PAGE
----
Photo/Illutration Makoto Yagi, left, Shigeki Iwane, second from left, and another official with Kansai Electric Power Co. bow in apology at a news conference in Osaka on Oct. 9 after a scandal erupted over their taking cash and other gifts from a former deputy mayor of Takahama, Fukui Prefecture. (Asahi Shimbun file photo)

OSAKA—Kansai Electric Power Co. filed a lawsuit demanding about 1.94 billion yen ($17.9 million) from five former top executives, saying they financially damaged the company by doing favors for a generous gift-giver.

The suit filed at the Osaka District Court on June 16 named as the defendants: Makoto Yagi, a former Kansai Electric chairman; Shigeki Iwane, a former president; Hideki Toyomatsu, a former executive vice president; Ryohei Shirai, a former director; and Shosuke Mori, a former adviser.

The legal action followed revelations that 75 former and current Kansai Electric officials, including those sued, had received cash and other gifts totaling 360 million yen from Eiji Moriyama, a deputy mayor of the town of Takahama, Fukui Prefecture, since 1987.

Moriyama, who died in March 2019, cooperated with the utility when it constructed two nuclear reactors at its Takahama nuclear plant in Takahama.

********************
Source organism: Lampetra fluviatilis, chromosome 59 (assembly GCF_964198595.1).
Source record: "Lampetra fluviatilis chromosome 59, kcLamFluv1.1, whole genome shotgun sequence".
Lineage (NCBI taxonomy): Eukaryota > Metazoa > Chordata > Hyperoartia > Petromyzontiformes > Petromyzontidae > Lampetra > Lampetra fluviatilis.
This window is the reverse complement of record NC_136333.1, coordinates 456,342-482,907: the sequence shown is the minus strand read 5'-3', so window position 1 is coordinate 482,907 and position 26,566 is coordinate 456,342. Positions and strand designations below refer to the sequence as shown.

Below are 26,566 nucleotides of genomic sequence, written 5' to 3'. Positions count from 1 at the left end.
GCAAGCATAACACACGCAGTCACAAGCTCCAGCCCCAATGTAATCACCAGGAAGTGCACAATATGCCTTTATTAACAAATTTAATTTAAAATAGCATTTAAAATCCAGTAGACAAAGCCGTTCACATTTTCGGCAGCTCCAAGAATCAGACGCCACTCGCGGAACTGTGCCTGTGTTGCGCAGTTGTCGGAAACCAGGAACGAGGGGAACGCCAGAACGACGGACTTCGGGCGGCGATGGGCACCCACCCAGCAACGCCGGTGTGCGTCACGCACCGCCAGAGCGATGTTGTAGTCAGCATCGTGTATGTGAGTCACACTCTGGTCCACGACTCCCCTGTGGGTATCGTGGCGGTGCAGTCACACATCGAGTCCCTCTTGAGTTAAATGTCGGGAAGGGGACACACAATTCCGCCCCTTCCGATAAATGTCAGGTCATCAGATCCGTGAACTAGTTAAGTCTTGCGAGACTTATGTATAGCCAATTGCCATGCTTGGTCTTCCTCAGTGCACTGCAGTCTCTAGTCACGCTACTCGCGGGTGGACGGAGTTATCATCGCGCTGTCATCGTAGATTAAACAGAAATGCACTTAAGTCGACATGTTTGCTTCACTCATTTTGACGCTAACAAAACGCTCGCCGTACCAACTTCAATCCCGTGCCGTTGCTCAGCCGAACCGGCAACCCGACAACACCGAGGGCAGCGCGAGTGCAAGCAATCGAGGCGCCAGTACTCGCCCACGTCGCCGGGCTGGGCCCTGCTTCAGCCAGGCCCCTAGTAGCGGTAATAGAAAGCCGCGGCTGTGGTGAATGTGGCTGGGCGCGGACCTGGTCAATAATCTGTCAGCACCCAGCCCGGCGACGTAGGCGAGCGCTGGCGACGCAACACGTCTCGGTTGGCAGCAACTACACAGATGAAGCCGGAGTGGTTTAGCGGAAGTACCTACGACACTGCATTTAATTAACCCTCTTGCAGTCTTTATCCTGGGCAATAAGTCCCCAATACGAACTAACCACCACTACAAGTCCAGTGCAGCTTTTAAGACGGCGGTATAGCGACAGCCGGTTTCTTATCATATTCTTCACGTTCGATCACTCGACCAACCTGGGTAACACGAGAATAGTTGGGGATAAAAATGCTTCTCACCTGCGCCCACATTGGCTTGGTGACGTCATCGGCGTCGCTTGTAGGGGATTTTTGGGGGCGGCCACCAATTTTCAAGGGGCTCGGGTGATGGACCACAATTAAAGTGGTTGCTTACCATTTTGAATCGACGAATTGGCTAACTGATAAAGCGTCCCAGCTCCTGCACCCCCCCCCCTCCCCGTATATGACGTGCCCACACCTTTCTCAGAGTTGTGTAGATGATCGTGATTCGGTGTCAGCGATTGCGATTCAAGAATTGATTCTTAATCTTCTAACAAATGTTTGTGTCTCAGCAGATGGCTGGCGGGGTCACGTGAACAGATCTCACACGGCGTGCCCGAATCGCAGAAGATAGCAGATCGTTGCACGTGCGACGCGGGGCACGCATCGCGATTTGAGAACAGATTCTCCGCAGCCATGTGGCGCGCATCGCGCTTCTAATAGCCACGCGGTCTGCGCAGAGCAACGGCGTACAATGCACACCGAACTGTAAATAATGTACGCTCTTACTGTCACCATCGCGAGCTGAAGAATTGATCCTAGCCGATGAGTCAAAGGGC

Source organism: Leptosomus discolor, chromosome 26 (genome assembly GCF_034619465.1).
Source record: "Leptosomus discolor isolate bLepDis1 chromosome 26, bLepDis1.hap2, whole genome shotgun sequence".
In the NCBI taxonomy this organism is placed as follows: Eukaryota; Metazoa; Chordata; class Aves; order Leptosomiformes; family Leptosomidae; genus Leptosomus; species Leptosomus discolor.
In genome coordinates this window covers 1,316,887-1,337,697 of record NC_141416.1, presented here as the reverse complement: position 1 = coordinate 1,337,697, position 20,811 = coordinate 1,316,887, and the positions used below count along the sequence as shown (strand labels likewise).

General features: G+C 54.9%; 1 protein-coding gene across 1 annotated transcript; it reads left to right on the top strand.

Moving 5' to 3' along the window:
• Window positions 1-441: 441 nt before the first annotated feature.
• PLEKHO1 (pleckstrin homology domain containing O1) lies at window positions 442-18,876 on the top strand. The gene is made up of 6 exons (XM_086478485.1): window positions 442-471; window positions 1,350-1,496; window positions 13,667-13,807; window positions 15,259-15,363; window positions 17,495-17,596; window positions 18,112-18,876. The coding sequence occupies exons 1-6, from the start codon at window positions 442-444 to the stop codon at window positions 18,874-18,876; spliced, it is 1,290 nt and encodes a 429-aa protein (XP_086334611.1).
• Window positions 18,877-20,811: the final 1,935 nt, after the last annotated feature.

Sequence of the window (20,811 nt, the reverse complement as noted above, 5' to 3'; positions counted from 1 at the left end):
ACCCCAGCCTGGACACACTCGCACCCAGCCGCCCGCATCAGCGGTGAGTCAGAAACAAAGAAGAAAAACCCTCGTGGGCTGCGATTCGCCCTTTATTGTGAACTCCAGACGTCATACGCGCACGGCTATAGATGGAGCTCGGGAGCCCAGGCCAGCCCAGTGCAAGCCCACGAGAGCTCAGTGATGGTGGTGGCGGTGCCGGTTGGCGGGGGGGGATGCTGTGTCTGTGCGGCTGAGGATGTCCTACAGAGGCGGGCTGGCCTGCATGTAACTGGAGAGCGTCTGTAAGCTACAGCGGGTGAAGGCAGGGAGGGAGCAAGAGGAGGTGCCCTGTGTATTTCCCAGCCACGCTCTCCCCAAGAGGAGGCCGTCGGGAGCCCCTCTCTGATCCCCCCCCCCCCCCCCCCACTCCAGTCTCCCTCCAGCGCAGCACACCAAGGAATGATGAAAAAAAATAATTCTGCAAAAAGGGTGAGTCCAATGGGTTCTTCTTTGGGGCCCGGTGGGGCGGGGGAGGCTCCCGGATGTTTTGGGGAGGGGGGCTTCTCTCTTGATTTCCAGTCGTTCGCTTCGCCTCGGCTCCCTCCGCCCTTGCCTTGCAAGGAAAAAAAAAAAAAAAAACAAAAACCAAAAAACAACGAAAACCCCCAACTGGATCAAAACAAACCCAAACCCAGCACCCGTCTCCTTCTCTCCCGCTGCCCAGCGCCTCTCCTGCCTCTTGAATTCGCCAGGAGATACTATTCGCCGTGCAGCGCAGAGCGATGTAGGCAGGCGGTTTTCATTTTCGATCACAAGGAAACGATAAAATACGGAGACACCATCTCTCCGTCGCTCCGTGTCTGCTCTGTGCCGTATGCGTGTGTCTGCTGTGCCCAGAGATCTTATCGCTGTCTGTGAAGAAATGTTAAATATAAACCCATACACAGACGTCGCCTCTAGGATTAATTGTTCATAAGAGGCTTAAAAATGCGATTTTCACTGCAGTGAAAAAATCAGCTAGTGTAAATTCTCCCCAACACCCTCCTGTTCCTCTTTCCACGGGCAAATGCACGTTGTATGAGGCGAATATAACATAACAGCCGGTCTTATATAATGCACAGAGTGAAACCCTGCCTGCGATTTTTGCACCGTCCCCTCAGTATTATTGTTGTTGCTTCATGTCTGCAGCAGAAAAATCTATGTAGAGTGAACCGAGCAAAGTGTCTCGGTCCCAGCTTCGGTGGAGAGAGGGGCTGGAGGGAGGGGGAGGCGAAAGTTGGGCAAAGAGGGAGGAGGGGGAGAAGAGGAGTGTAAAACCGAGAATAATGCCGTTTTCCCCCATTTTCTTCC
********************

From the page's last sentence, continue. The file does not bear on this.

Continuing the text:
Kansai Electric had awarded orders for nuclear power-related projects to companies based on Moriyama’s requests after he retired from the Takahama town hall.

The lawsuit said the failure by the five executives to fully exercise management oversight caused the company to lose potential orders from local governments that had shut out Kansai Electric from bidding on their public works projects.

Kansai Electric said it will likely increase the size of the damages sought because the company has not determined the entire scope of losses caused by providing favors to Moriyama in the form of awarding projects linked with him.

Two lawyers who were on an external review committee that investigated the misconduct will represent the company in the lawsuit. Yasushi Sugimoto, auditor of Kansai Electric, will also represent the company in the court battle.

Ichiro Matsui, the mayor of Osaka, which is the largest shareholder of Kansai Electric, welcomed the legal action against the former top officials.

“It is a positive step to stick the knife into Kansai Electric introverted corporate culture,” Matsui said June 16.